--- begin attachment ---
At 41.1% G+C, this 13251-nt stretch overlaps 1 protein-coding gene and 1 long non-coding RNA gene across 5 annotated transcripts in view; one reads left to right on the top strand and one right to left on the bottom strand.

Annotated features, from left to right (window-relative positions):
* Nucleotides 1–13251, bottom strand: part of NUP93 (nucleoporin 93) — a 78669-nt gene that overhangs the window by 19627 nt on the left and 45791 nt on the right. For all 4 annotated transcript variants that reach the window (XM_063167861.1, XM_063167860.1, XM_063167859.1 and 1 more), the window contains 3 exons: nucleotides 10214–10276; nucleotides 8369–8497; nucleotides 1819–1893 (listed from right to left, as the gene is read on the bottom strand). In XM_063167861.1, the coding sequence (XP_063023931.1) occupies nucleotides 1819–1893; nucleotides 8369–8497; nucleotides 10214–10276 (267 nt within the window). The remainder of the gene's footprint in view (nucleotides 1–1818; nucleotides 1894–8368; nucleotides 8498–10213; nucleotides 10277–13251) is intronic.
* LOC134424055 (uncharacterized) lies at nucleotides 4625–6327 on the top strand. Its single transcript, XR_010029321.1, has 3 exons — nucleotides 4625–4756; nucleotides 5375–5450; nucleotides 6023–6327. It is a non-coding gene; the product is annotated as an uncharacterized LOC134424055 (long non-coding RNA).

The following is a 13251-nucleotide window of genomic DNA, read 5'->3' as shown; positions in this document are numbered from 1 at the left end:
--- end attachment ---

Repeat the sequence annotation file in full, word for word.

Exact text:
At 41.1% G+C, this 13251-nt stretch overlaps 1 protein-coding gene and 1 long non-coding RNA gene across 5 annotated transcripts in view; one reads left to right on the top strand and one right to left on the bottom strand.

Annotated features, from left to right (window-relative positions):
* Nucleotides 1–13251, bottom strand: part of NUP93 (nucleoporin 93) — a 78669-nt gene that overhangs the window by 19627 nt on the left and 45791 nt on the right. For all 4 annotated transcript variants that reach the window (XM_063167861.1, XM_063167860.1, XM_063167859.1 and 1 more), the window contains 3 exons: nucleotides 10214–10276; nucleotides 8369–8497; nucleotides 1819–1893 (listed from right to left, as the gene is read on the bottom strand). In XM_063167861.1, the coding sequence (XP_063023931.1) occupies nucleotides 1819–1893; nucleotides 8369–8497; nucleotides 10214–10276 (267 nt within the window). The remainder of the gene's footprint in view (nucleotides 1–1818; nucleotides 1894–8368; nucleotides 8498–10213; nucleotides 10277–13251) is intronic.
* LOC134424055 (uncharacterized) lies at nucleotides 4625–6327 on the top strand. Its single transcript, XR_010029321.1, has 3 exons — nucleotides 4625–4756; nucleotides 5375–5450; nucleotides 6023–6327. It is a non-coding gene; the product is annotated as an uncharacterized LOC134424055 (long non-coding RNA).

The following is a 13251-nucleotide window of genomic DNA, read 5'->3' as shown; positions in this document are numbered from 1 at the left end: